Fstoppers: What is it about nature photography in particular that resonates with at-risk teens?

Ben: I think nature photography is a uniquely effective therapeutic tool for more reasons than I can even begin to talk about. Nature photographers know what I’m talking about because the truth is we all do it primarily for the therapeutic benefits. For example, nature quickly emerged as a restorative tool in itself for this project. Bringing kids into peaceful natural settings is deeply soothing and calming for them. Many of these youth, usually having been raised in urban areas, are initially quite afraid of venturing into the woods. Wood ticks and deer are reason for alarm. Yet, this fear was shed amazingly fast. Within just two or three weeks, they at home in forests and rivers, and begged to bring fishing rods along on the photo excursions. Nature deeply engages their natural fascinations, with infinite subject matter to explore with their lenses. The magic isn’t just in the grand “calendar shots” either. Their deepest fascinations are engaged by the small phenomena: the insect crawling on a flower, or the patterns of veins on a maple leaf. These things engage the kids’ sense of wonder and awe, and it’s what their inspired to capture with their lenses.

Fstoppers: How do you approach teaching teens how to capture stunning nature images?

Ben: A positive relationship with the kids is really the key to everything, and anyone who works with at-risk kids will tell you that. I work very hard to create a solid mentor relationship: I’m neither a friend nor a parent. I think of myself as more of guide, leading them on their own journey. This relationship generally feels very positive for the kids, and they become invested in maintaining and building it. If you think about it, the mentor/mentee relationship has been the foundation of arts training for centuries.

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However, from an instructional standpoint, IANL is pretty unique. Teaching mastery of an art form cannot happen overnight, but it’s also not as complicated as everyone thinks. Conventional arts education so often fails when it focuses so heavily on theory and technique in early stages of training, rather than on unleashing its expressive power. So many people do not even realize what art is! They think it’s a series of technical exercises rather than the language of human emotion. Most people, not just these kids, have built mental walls over their own artistic abilities. However, I believe that creating art is as natural as speaking. Sure, there is a continuum of natural ability, but everyone can do it on some level. It’s in our DNA.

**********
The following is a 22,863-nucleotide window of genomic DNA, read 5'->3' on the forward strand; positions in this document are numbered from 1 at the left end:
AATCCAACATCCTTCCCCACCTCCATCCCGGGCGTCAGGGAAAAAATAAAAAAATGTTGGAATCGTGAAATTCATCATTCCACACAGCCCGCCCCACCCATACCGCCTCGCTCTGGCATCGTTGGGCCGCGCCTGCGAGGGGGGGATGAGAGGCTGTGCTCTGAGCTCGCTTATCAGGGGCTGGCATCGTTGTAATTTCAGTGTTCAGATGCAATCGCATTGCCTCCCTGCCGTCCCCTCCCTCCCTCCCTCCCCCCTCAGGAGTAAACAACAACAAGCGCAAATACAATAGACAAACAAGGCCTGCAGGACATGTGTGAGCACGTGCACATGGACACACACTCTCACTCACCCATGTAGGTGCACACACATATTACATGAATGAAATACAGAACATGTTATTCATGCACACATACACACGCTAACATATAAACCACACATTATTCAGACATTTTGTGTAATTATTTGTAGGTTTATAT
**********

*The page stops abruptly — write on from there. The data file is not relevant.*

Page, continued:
The youth coming to Northwest Passage have constructed more mental walls than most regarding their ability to learn. They’ve failed many classes, dropped out of school, and assume it’s not even worth trying to learn new things. My goal is to carefully and deliberately tear down these walls one by one.

The first objective is to convince the kids to buy in to photography before they even try it. I do this by making sure they know that art is cool. I explain why Tupac and Lil Wayne are artists, and I demonstrate the many examples of how artists have changed the world. Art is power, I explain. As an artist, they have the power to reach people and move people in ways that no one else can. I clarify that people are emotional creatures, and when you speak the language of emotions, you can reach people at the deepest part of their soul. This will generally, at least, pique their interest and motivate them to stay awake for the next lesson.

Fstoppers: So are you actually teaching technical components like what an aperture is, and how shutter speed works?